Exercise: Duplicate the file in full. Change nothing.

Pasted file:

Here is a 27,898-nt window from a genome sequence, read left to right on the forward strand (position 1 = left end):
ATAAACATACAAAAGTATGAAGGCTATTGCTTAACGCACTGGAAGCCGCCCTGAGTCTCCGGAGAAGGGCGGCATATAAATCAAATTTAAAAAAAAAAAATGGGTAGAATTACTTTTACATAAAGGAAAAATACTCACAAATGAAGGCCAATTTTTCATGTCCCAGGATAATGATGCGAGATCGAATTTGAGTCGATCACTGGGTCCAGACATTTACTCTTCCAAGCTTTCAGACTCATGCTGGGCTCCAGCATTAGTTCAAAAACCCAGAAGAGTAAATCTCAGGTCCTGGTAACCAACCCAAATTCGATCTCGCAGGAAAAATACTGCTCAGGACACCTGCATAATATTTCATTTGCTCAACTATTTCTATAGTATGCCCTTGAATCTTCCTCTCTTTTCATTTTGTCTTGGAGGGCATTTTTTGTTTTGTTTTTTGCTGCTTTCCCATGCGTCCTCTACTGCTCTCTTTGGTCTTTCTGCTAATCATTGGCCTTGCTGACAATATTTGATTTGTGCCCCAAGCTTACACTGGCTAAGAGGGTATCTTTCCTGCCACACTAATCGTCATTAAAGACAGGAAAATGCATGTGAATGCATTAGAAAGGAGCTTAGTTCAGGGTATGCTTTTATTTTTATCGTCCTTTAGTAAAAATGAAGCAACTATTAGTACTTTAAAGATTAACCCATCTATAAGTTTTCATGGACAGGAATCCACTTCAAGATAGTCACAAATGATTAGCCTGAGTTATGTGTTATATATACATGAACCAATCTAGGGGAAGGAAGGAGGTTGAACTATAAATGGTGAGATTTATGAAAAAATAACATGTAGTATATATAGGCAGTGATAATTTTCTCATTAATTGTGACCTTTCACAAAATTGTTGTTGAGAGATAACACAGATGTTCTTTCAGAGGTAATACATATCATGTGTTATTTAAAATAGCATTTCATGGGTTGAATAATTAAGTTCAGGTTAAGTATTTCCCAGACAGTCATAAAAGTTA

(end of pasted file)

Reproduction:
Here is a 27,898-nt window from a genome sequence, read left to right on the forward strand (position 1 = left end):
ATAAACATACAAAAGTATGAAGGCTATTGCTTAACGCACTGGAAGCCGCCCTGAGTCTCCGGAGAAGGGCGGCATATAAATCAAATTTAAAAAAAAAAAATGGGTAGAATTACTTTTACATAAAGGAAAAATACTCACAAATGAAGGCCAATTTTTCATGTCCCAGGATAATGATGCGAGATCGAATTTGAGTCGATCACTGGGTCCAGACATTTACTCTTCCAAGCTTTCAGACTCATGCTGGGCTCCAGCATTAGTTCAAAAACCCAGAAGAGTAAATCTCAGGTCCTGGTAACCAACCCAAATTCGATCTCGCAGGAAAAATACTGCTCAGGACACCTGCATAATATTTCATTTGCTCAACTATTTCTATAGTATGCCCTTGAATCTTCCTCTCTTTTCATTTTGTCTTGGAGGGCATTTTTTGTTTTGTTTTTTGCTGCTTTCCCATGCGTCCTCTACTGCTCTCTTTGGTCTTTCTGCTAATCATTGGCCTTGCTGACAATATTTGATTTGTGCCCCAAGCTTACACTGGCTAAGAGGGTATCTTTCCTGCCACACTAATCGTCATTAAAGACAGGAAAATGCATGTGAATGCATTAGAAAGGAGCTTAGTTCAGGGTATGCTTTTATTTTTATCGTCCTTTAGTAAAAATGAAGCAACTATTAGTACTTTAAAGATTAACCCATCTATAAGTTTTCATGGACAGGAATCCACTTCAAGATAGTCACAAATGATTAGCCTGAGTTATGTGTTATATATACATGAACCAATCTAGGGGAAGGAAGGAGGTTGAACTATAAATGGTGAGATTTATGAAAAAATAACATGTAGTATATATAGGCAGTGATAATTTTCTCATTAATTGTGACCTTTCACAAAATTGTTGTTGAGAGATAACACAGATGTTCTTTCAGAGGTAATACATATCATGTGTTATTTAAAATAGCATTTCATGGGTTGAATAATTAAGTTCAGGTTAAGTATTTCCCAGACAGTCATAAAAGTTA